By Megan Driscoll
The Characteristics of a Good TA
The Clark University Center for Teaching and Learning recently hosted a professional development series focused on a very common grad student question: What makes a good TA? Throughout their discussions, they found that three key elements emerged over and over in successful TA experiences:
Good professor-TA communication.
TAs who maintained open communication with their professors had a much more clear picture of their responsibilities and the overall goals of the course. Important topics include the division of labor, scheduling expectations and how your work as a TA will be evaluated.
TAs who were proactive about identifying crucial tasks and managing their duties were generally seen as much more effective instructors.
Respecting the job.
Before they're instructors, TAs are students, and they're often not much older than the undergraduates they oversee. Experienced TAs found that maintaining a professional attitude and a healthy respect for the demands of each unique TA position served them well.
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Keeping the practices above in mind can help guide your entire TA experience and ensure that it's a positive one. However, if you're a teaching newbie, chances are you're looking for a few more concrete pieces of advice. Here's some specific tips for improving your instructional skills:
- Practice, practice, practice. Stand in front of a mirror and deliver course content to yourself, or try presenting it to a friend. This will help you be less nervous when you're standing in front of your students.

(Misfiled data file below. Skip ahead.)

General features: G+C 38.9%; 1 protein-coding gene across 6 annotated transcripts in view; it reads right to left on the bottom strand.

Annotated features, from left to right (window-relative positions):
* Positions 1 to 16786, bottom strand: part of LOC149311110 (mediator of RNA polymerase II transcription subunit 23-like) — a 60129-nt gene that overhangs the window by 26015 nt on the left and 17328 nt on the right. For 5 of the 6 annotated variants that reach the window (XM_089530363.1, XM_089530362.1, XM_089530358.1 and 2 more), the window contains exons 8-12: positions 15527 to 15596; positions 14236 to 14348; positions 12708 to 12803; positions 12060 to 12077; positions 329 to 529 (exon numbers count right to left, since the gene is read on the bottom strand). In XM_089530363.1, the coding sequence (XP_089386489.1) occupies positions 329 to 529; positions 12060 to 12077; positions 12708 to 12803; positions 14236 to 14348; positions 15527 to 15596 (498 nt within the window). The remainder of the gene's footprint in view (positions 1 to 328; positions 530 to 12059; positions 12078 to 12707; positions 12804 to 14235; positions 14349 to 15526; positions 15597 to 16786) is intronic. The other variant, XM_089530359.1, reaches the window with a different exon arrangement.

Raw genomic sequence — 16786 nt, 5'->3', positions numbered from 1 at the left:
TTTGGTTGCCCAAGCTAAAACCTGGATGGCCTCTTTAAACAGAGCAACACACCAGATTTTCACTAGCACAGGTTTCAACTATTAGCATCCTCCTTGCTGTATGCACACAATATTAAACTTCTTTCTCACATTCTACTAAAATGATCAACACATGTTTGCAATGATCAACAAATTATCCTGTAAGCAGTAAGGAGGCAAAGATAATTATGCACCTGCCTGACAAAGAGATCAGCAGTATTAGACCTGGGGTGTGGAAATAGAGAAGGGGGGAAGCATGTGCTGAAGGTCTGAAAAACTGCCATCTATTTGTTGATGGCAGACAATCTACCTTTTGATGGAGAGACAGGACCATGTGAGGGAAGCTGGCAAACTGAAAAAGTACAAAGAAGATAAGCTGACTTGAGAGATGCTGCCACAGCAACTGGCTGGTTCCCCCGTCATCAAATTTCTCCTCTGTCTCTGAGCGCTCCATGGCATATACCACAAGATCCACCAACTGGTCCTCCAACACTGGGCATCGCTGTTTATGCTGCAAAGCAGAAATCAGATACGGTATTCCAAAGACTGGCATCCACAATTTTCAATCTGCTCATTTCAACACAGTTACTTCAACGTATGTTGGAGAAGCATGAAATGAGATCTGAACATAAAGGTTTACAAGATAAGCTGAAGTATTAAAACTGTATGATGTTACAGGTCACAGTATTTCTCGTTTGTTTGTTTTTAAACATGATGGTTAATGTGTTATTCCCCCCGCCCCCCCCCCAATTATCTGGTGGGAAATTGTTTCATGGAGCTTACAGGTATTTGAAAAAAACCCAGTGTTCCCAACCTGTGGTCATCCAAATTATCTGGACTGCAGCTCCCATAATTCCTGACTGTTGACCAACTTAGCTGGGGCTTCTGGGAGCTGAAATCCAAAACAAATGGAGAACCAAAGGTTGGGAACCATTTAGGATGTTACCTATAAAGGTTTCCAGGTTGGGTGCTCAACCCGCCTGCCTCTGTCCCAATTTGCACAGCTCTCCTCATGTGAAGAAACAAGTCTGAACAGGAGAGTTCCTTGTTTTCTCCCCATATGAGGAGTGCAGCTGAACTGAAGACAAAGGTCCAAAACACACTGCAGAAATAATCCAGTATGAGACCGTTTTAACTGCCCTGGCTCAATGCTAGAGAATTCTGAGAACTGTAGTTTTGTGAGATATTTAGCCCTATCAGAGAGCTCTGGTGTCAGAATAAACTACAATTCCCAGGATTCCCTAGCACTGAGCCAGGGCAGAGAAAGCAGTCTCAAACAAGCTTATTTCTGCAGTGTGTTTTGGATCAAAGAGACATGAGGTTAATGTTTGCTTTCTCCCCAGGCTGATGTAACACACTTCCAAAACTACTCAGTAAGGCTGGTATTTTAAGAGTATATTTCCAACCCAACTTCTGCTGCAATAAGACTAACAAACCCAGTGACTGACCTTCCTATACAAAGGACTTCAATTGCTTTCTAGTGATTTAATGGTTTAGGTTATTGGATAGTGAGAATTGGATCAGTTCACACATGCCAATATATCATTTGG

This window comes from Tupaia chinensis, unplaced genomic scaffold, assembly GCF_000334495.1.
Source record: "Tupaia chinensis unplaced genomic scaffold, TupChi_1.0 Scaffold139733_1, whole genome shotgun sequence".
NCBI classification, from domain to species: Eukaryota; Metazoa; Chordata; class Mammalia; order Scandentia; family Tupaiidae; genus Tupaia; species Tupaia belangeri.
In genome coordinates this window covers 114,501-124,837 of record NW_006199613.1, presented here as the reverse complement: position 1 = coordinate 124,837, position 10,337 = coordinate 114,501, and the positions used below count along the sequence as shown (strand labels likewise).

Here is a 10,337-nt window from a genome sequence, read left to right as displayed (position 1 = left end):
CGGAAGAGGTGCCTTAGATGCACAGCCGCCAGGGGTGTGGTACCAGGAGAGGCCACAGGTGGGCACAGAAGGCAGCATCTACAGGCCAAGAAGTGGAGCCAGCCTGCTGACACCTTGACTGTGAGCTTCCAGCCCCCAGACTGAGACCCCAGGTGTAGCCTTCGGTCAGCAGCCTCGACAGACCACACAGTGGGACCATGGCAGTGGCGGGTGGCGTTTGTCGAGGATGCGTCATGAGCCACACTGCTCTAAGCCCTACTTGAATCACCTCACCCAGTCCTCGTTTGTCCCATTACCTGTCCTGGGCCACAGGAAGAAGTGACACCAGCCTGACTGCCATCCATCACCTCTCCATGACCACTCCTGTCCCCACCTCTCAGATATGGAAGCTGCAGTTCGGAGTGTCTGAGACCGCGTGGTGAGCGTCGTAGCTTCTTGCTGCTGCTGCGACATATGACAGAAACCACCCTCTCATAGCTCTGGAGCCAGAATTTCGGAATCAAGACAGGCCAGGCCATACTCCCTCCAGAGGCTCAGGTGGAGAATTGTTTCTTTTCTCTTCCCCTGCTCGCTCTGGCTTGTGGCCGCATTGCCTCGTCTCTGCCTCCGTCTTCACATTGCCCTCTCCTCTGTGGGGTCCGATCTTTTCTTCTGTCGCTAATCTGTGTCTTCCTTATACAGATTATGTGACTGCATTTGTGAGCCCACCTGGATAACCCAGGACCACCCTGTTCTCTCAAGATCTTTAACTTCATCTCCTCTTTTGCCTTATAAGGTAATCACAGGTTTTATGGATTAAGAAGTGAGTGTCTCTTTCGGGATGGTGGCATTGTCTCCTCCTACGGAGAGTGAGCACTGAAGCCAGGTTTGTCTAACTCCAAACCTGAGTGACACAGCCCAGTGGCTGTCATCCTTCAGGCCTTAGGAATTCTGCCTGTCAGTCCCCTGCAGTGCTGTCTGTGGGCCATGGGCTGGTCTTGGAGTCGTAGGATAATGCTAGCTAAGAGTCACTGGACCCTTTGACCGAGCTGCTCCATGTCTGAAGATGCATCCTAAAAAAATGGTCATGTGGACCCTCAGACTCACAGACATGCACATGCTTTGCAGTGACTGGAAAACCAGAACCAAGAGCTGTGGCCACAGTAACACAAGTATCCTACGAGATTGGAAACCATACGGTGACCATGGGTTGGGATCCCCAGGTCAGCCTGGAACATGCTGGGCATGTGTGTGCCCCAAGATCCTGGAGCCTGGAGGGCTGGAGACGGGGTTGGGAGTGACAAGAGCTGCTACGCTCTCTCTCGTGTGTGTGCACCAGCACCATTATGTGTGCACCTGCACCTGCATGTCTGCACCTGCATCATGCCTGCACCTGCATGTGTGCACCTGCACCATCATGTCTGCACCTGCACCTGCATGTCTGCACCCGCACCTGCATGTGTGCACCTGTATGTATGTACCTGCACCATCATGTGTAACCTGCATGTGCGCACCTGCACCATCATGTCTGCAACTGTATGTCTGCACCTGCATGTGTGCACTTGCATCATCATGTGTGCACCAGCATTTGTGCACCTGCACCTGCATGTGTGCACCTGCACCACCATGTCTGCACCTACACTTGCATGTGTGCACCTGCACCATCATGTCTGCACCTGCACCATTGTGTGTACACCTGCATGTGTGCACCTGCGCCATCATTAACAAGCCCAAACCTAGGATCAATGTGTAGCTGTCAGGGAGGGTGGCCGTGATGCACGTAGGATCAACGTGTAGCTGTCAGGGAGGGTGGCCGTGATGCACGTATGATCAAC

- Be clear. Communicating with your students is as important as communicating with your professor. Be sure they understand what's expected of them in the course both logistically and academically.
- Be professional. Your students may be your peers, but it's inappropriate to develop social relationships with them. Be friendly and polite if you encounter them outside of class, but maintain professional boundaries.
- Manage your time. Many new TAs are surprised at how big the workload of teaching can be. Make sure to budget lots of time for your teaching duties.
- Manage your expectations. It's always important to strive to do your best, but you're only human. If you make a mistake in front of the students, laugh it off. And remember, while you should try to keep your students engaged, you can't please them all. Don't punish yourself if everyone's not on the same page.
- Ask for help. Part of maintaining communication between you and your professor is seeking guidance. Make sure that you have a clear understanding of your duties and responsibilities and never hesitate to ask if you run into difficulties. It can also be helpful to talk to more experienced TAs for tips or troubleshooting advice.
- Strike a balance. Teaching is going to be a big part of your life, but you're still a student and a person. Treat your TA position like any other job and be sure to set it aside each day to pay attention to your schoolwork and personal life.
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